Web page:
Judge Refuses to Let Former CIA Spy Take European Vacation

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Indicted CIA spook Kyle “Dusty” Foggo wants to get away for a little while, to travel with his wife and two kids on a five-week vacation to Austria this summer.

Unfortunately for the former CIA executive director, he has a couple dozen felony charges against him that remain unresolved, accusing him of fraud, conspiracy, money laundering and making false statements.

So when Foggo asked U.S. District Judge James Cacheris of Virginia to give him back his passport and let him leave the country, the judge last week flat-out rejected him.

Not that Foggo’s attorneys didn’t try to make the case:

“Mr. Foggo has served the U.S. government with distinction for 23 years in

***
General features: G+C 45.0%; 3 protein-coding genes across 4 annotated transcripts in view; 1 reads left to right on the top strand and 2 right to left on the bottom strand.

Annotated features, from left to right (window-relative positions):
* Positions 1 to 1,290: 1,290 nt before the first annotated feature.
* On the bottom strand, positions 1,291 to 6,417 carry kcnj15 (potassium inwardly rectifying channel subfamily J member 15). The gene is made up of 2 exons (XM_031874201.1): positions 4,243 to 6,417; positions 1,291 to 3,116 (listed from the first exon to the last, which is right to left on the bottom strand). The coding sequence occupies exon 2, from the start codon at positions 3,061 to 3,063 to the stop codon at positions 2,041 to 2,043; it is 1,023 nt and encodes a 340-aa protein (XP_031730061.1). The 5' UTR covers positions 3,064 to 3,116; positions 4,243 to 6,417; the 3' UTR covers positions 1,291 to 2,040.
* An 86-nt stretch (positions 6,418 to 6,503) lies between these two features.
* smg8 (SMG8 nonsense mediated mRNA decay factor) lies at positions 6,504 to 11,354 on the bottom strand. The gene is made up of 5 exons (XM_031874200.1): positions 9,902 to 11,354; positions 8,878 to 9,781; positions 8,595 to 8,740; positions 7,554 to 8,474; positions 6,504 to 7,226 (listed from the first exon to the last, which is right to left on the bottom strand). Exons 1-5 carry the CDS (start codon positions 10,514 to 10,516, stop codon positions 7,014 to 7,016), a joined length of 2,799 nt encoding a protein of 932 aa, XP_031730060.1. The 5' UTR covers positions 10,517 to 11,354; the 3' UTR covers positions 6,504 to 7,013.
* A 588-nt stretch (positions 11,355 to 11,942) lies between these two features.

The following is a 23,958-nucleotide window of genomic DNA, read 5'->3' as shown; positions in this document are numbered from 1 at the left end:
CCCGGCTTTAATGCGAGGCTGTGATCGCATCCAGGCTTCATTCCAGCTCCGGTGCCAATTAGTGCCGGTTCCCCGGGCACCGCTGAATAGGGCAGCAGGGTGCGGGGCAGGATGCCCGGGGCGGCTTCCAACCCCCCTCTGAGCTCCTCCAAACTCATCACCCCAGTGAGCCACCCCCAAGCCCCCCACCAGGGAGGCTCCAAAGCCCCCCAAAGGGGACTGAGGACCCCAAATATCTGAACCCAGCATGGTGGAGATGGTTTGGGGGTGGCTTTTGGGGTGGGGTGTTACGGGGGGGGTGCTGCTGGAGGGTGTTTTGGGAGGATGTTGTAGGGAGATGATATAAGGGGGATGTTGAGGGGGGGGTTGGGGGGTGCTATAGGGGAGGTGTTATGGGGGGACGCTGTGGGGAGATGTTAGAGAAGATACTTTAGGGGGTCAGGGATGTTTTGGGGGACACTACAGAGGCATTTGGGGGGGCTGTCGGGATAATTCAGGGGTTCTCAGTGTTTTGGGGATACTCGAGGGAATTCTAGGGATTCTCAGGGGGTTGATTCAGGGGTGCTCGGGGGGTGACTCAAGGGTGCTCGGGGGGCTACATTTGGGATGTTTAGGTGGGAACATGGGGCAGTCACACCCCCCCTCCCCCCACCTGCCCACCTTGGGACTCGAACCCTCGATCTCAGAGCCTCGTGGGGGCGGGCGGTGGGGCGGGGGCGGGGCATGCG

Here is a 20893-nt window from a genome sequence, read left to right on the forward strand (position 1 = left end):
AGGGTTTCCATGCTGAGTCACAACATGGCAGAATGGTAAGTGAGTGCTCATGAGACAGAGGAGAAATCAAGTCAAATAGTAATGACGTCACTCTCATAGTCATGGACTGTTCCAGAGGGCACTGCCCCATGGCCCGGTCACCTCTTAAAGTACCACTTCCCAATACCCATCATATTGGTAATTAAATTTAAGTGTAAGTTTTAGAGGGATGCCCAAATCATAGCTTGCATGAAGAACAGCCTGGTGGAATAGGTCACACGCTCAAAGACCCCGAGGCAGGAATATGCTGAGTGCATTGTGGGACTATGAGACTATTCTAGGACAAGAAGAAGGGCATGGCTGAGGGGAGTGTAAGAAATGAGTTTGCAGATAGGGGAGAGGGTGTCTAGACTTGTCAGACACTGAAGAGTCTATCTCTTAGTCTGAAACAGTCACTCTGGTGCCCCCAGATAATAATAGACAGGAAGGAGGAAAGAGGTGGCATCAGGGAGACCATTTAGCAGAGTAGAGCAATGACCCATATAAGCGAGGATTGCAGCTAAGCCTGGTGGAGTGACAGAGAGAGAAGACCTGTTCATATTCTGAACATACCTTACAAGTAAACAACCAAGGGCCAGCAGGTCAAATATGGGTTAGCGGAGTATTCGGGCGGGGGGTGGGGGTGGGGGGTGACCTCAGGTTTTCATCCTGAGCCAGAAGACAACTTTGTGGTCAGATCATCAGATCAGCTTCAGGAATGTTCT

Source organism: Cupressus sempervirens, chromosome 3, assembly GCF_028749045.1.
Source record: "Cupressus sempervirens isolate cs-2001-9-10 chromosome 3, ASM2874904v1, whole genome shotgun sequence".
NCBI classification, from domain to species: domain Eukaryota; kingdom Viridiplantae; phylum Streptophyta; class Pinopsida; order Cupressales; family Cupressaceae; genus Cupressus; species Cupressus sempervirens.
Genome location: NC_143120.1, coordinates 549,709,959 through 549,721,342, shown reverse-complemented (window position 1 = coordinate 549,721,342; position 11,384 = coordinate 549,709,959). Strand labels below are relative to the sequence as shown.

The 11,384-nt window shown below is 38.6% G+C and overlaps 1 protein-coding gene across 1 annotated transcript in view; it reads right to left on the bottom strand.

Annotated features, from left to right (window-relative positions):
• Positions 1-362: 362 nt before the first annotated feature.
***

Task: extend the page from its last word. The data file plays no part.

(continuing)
the Central Intelligence Agency (“CIA”) and prior to his indictment had no criminal record.”

(They added in a footnote, however, that “the details of nearly all aspects of Mr. Foggo’s distinguished service to this country are classified, including honors and awards received.”)

Prosecutors in the case opposed Foggo’s request, noting the risk that the former spy could simply not return to stand trial in the U.S. He’s currently out of jail on a $200,000 bond.

“There is no family emergency that necessitates his travel. … Foggo acknowledges that the European vacation he wishes to take is strictly elective.”

They also said the request seemed pricey, considering Foggo had claimed he was too poor to stand trial in the initial venue on the West Coast.

A five-week European vacation for Foggo and his entire family – especially given current foreign exchange rates – also seems inconsistent with Foggo’s prior argument in favor of transferring this case from the Southern District of California, where Foggo maintained that he was too impoverished to try this (three-week) case.

A lot has changed since Foggo used to allegedly get free trips to Scotland and Hawaii, compliments of Brent Wilkes, the friend and contractor who got multimillion-dollar Iraq-related contracts with Foogo’s help.